The i brand is basically conceived to be at the forefront of all types of new technology, whether that is battery/electric mobility, hybrid mobility, or online services, this is all done under the i brand. That doesn't mean those technologies won't filter into the other brands. They will, but the i brand is basically our experimental labs for all these things.
So far the reaction to the i3 and i8, which are radical vehicles in all senses, has been quite positive. It looks like we could turn that new brand into a success as well.
There are stories in the British press that BMW is working on an i9 and i5. Is this true?
Maybe they know something that I don't. The i brand is still new but we once started the M brand with only one car and we started the Mini brand with only one car, and expanded the story.
The i brand we launched with two cars, which is a tremendous effort, and for now we want to give these the appropriate attention and deliver these cars to the customers. For now the demand far outweighs the supply and we don't see an immediate need to add to the brand but, of course, we do think that possibly would be there in the future.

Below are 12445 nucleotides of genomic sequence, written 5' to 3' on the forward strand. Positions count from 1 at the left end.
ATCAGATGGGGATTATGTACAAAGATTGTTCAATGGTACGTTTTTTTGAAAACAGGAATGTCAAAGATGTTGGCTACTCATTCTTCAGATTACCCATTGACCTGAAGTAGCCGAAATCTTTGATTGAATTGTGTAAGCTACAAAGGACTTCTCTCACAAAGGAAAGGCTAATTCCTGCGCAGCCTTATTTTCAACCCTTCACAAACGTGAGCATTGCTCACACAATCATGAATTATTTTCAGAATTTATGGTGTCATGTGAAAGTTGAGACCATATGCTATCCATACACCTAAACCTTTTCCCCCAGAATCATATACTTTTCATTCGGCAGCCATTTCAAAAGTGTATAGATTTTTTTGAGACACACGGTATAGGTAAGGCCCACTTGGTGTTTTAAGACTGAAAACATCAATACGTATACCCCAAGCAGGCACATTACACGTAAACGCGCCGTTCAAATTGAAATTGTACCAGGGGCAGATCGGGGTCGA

The i brand was important as it was designed in isolation, away from the main design team. You won't find any switch from a BMW in a Mini and vice versa, so we keep the brands pure.
The BMW Z9 Gran Turismo was designed by Van Hooydonk with a specific demographic of buyer in mind.
Is that important for your job, that each brand is unique in design?
Yes, this is very important. While all the cars we make are considered premium, each segment that we enter we are at the top end in terms of what we offer and luxury. The character of each car is very different.
BMWs are made for people who love driving, who consider it an activity, are probably achievers in their life. The car expresses that.
Minis are for people who live an urban lifestyle, and are probably quite successful in their own right, but don't take themselves seriously.
Rolls-Royce is the pinnacle in the car industry so every aspect of the car is the highest possible and, of course, it's a fantastic car to design for, and it's a brand we want to design for into the future.